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Living Minimally (as possible)

movingperson

Not me…thankfully

Well, hi there! I recently relocated to a different part of the Twin Cities and during my packing process all I could think about was how grateful I am I don’t have so much pointless crap stuff to move!

fire

There are many times in my life I had to live as minimally as possible. My experience on the East Coast with AmeriCorps NCCC had me deploy to numerous disaster relief projects (i.e. flood, tornado, wildfire) with only one large, red bag….for a year. I’m not kidding. It was always impressive how much stuff myself and my team could shove in our one large, red bag. There were times I still didn’t use some of the clothes I packed, or dig into the books I planned on reading. It taught me how to really decipher what I would truly need AND use for the next 6-week deployment. (Photos: Above is a picture of me working a wildfire in Virginia. Below is a picture from a community service project in Virginia.)

nccc1

Another time I lived somewhat (okay, extraordinarily) minimal was on the West Coast in Oregon when I was working for an environmentally-conscious non-profit and worked outside all day, every day. On the job you to were not wearing dangley earrings or high heels….but more like work gloves and comfortable work shoes. Although packing for 6 months for Oregon was easier after AmeriCorps, it still difficult since I limited myself to two bags and my bike. Sure I wasn’t packing extra dresses or jeans, but how many shoes do I need? Shirts will I wear? Towels will I use? I’m still trying to figure out how I packed everything. My mom sent me a lot of goodies (because she’s  the best) and so I probably came back with 2 1/2 bags and my bike….I can honestly say I didn’t even wear some of the shirts I packed.

I still find myself organizing things in small containers and not having more than one of most things. (Except for my books and scarves…I love my books and scarves.) I have gotten extremely creative with different outfits and found more value in my life with things that I cannot buy. Cheesy, yes, but really…when you do not have a lot of things to temporarily fill a happiness void (or whatever) you find other hobbies and value in invaluable things like phone conversations, walks outside, playing music, etc. Try it! Ask yourself what do you really need AND will use in your bedroom? What do you really need AND will use in your car? Office? Anywhere?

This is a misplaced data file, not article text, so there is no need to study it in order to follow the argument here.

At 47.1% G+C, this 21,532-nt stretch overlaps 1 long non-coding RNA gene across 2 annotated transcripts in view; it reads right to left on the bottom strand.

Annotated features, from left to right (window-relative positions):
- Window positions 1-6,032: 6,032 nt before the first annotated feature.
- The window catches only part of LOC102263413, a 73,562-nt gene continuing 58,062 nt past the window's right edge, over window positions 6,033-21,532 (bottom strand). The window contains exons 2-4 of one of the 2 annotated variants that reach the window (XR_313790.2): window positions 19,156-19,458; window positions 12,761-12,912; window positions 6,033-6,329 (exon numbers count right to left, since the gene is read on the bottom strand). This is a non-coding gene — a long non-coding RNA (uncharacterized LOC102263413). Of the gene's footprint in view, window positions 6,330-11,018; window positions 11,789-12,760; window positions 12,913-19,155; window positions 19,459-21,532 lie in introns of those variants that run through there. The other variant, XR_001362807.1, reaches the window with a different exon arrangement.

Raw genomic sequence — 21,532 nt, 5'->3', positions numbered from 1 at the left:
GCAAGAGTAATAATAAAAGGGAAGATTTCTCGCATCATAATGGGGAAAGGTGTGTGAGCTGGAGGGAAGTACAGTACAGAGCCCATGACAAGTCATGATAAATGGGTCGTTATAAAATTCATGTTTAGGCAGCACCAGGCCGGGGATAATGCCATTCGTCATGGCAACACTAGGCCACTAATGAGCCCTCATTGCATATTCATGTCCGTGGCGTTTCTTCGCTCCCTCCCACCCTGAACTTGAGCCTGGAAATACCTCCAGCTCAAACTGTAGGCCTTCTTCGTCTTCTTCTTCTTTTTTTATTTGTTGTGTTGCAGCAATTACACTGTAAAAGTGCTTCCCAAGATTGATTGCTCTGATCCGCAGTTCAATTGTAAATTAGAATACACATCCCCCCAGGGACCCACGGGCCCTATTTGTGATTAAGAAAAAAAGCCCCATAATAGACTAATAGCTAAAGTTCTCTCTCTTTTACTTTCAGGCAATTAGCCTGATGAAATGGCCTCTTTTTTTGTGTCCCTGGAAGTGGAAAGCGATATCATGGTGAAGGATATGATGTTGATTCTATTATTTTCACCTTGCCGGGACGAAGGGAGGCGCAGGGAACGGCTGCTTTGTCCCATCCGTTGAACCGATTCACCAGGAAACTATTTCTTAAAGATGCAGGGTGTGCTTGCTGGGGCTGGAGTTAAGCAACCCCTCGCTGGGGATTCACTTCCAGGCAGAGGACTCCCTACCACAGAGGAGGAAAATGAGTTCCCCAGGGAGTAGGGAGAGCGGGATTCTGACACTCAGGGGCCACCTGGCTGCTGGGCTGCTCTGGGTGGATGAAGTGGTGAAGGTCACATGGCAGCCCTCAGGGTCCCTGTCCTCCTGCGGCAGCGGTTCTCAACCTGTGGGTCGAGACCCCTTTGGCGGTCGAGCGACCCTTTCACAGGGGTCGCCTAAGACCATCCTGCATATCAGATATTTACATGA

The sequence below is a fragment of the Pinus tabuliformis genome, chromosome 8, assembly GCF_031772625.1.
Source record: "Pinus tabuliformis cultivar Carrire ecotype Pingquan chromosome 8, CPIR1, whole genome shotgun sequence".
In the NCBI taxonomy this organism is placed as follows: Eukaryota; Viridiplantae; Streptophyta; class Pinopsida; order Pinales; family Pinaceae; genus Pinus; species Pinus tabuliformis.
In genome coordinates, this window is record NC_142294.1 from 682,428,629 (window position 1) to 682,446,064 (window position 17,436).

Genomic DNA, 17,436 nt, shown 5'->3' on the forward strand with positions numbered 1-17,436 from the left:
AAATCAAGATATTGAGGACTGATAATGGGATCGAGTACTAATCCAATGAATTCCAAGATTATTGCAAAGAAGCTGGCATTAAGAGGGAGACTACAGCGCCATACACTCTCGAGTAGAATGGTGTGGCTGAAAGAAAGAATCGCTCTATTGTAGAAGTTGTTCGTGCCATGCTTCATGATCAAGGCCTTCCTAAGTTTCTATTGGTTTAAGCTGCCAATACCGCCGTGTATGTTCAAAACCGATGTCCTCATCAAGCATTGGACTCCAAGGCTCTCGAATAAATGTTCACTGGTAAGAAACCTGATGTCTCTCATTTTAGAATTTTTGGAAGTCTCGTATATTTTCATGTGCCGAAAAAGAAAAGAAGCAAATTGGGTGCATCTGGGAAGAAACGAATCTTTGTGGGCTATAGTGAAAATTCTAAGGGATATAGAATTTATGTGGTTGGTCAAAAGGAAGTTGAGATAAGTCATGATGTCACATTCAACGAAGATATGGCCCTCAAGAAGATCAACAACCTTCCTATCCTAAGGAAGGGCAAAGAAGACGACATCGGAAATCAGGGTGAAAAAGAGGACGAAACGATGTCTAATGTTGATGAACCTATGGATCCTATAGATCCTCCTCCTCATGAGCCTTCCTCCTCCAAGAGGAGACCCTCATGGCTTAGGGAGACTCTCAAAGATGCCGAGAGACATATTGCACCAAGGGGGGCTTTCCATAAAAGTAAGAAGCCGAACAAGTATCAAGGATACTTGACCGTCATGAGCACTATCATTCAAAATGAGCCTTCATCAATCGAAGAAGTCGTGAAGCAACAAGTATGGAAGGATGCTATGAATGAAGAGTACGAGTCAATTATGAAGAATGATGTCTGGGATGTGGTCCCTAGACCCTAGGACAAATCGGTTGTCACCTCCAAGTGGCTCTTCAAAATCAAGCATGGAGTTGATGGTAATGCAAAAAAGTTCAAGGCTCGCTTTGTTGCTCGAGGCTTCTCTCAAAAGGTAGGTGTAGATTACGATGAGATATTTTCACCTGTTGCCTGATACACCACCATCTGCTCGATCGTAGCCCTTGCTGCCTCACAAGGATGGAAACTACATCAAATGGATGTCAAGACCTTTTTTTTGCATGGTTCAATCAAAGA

Living simply, or simpler, will reduce your stress. I had a client lose 5 lbs and reduced her stress level just from cleaning her messy back room. The stress from that room was causing an unknown underlying stress and weight gain.Simplifying your life will cause less distractions, less money spent, less used time, and more clarity. By letting items go you will create more opportunities for other hobbies, perhaps save money, and create more time for purpose YOUR purpose.

So, in the next month I encourage you to:

1. Unsubscribe from at least one email (seriously, when is the last time you looked at that one e-magazine?)

2. Clean out your dresser

3. Clean out your closet

4. Clean out at least one of your kitchen spice/food cupboards

5. Donate any unused dresser, closet and kitchen items to a local Goodwill, Salvation Army or thrift store.

That’s it! It seems like a lot, but unsubscribing takes about 0.8 seconds, cleaning might take around an hour, and donating (depending how close a facility is) would take about 30 minutes. One hour thirty minutes and 0.8 seconds of your life. You can do it!

In this post I am talk about simplifying your life specifically by reducing materialistic/clothing items, but there are many other ways to simplify your life. Read below for more information.

See other articles on minimal/simplistic living:

Redefining the Meaning of Health’s article

Simple Living Manifesto’s article

Be More with Less’s article

Any other tips or tricks to simplify your life and live minimally? Let me know!

Thanks for reading,

Chelsea

Twitter –> @InPower Coach

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